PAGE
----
The House passed a bill authorizing the Medicaid program to reimburse the costs of cocaine and opioid addiction treatment in specific inpatient facilities, despite facing resistance from many Democrats, on June 20, 2018. The bill was passed with a 261-155 vote as a part of the House’s two-week effort to pass more than 50 bills to deal with the ongoing opioid crisis that claims nearly 115 lives every day. Although a huge chunk of the legislation had been bipartisan, Representative Mimi Walters’ bill on increasing Medicaid funding for specific treatment attracted significant criticism from some Democrats.
Representative Frank Pallone Jr. and other Democrats on the House Energy and Commerce Committee, said that the bills should take more substance use disorders (SUD) into consideration instead of focusing on only these two types of addictions. He also observed that the latest bill does not specifically set aside federal dollars to raise the standard of community-based services, which according to him, ensured that help reached the needy individuals.
Experts feel that in the next five years, the bill would provide better access to beds in particular inpatient treatment facilities for those on Medicaid with an opioid use disorder (OUD). Further, following an amendment from Representative Bobby Rush lawmakers expanded the scope of the bill by including individuals suffering from cocaine addiction, which was accepted by voice vote. The new law partially lifts a 10-year-old legislation, preventing Medicaid from reimbursing the costs incurred at treatment facilities with more than 16 beds, termed as the Institutions for Mental Diseases (IMD) exclusion. This particular barrier was intended to avoid “warehousing of people” with mental disorders in big institutions.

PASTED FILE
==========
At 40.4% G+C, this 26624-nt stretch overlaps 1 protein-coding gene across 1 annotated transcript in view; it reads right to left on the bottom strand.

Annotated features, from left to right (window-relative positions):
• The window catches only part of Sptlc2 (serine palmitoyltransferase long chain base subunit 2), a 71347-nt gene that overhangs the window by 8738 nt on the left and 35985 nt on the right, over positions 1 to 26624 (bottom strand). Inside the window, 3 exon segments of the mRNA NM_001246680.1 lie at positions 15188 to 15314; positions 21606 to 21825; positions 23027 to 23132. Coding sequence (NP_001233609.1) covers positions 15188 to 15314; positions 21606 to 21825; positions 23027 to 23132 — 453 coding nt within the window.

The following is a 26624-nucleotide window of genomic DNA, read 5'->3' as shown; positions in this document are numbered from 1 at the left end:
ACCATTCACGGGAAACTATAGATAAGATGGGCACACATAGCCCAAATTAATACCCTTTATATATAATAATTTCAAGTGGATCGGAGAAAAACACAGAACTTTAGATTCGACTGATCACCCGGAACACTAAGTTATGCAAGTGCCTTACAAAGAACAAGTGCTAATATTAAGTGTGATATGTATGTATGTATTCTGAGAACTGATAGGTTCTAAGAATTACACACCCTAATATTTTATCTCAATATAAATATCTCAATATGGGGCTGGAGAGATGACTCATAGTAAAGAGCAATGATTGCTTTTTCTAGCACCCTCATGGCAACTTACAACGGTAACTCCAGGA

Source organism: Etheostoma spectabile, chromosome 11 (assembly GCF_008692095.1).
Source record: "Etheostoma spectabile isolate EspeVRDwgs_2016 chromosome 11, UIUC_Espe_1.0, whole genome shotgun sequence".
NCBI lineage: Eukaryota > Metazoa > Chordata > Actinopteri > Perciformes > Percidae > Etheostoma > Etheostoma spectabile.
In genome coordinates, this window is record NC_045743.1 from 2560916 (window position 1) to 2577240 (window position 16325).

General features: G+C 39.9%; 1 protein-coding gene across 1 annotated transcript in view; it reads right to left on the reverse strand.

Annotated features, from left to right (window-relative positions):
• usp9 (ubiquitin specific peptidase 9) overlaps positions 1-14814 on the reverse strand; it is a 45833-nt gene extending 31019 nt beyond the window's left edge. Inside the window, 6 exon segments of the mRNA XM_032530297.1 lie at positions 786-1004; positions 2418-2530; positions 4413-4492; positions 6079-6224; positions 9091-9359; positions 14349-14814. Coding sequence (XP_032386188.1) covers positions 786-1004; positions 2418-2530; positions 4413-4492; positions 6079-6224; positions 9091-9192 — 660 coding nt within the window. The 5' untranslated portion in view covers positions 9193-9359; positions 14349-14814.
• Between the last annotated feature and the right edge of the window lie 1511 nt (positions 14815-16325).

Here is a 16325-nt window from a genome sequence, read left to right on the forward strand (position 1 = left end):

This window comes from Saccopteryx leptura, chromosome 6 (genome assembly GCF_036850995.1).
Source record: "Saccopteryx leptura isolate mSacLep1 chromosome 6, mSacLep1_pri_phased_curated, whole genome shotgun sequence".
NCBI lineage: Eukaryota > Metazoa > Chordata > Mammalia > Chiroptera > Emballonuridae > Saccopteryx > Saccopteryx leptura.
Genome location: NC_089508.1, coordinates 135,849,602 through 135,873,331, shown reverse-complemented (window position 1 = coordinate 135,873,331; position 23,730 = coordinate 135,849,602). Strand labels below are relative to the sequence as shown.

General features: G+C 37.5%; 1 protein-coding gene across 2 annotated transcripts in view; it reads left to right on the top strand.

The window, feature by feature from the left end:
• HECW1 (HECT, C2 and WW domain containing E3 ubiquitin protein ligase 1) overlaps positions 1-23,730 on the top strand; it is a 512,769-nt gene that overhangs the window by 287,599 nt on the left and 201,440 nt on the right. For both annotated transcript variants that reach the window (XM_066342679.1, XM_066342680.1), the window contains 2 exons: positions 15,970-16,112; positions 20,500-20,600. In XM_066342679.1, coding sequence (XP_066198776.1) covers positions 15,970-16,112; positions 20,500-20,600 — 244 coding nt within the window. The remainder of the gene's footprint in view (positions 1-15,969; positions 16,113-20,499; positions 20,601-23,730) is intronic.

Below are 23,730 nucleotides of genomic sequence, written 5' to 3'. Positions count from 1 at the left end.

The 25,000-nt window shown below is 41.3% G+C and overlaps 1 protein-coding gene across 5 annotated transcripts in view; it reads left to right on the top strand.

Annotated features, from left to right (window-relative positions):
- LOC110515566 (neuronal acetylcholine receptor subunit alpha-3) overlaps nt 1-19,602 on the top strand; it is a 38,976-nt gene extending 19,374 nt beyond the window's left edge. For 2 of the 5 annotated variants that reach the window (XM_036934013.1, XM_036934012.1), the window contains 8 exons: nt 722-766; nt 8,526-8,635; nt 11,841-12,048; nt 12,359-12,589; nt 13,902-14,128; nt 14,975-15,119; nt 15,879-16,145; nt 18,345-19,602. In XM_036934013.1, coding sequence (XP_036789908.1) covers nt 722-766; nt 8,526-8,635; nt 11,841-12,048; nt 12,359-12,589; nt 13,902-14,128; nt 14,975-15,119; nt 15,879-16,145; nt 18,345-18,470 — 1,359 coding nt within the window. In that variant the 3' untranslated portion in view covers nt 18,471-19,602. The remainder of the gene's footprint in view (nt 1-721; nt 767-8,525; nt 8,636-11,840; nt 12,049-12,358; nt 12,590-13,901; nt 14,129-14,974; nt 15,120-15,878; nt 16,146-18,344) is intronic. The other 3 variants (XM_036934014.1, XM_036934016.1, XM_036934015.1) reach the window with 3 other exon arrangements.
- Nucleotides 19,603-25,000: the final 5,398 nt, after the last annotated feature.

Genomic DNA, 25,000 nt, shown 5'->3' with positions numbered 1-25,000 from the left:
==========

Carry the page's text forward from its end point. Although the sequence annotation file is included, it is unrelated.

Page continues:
Cocaine is addictive
Addiction to any drug or stimulant is a mental disorder as it makes drastic changes in the brain, which in turn, gives rise to compulsive drug-seeking behaviors. After alcohol, cocaine is the most abused drug, responsible for the maximum number of emergency room visits nationwide.
There is no doubt that snorting a line of cocaine or two, might temporarily trigger pleasurable feelings in users, but when the effect of the chemical wears off, it can lead to adverse outcomes. Studies show that repeated cocaine use can produce addiction and other adverse mental as well as physical health consequences. In addition to life-threatening heart rhythm abnormalities, cardiovascular problems, cocaine is capable of shrinking the gray matter in the prefrontal and temporal regions responsible for memory, attention and decision-making processes. Further, cocaine users are prone to chronic respiratory problems, breathlessness, intense coughing and bleeding and damage of respiratory organs. Further, prolonged use of the drug damages vital organs, such as kidneys, heart and liver, leaving them vulnerable to a variety of infections.
Cocaine addiction can be treated
The Drug Enforcement Administration (DEA) classifies cocaine as a Schedule II drug due to its high potential for abuse and dangerous outcomes. However, the road to complete recovery from cocaine dependence can be a harrowing and lengthy task. The only way to break free from the stronghold of an addictive drug like cocaine is to seek a specialized treatment program to fight the life-wrecking effects of the drug.
If you or a loved one is struggling to break free from addiction to cocaine or any other drug, contact the Sovereign Health of San Clemente, which offers a variety of personalized therapies as part of cocaine addiction treatment in California. Our experienced clinicians use several approaches to identify the root cause of addiction and nip the problem in the bud. Our cocaine detox programs are customized to suit the patient’s needs. For more information, call our 24/7 helpline or chat online with our representatives available for immediate assistance.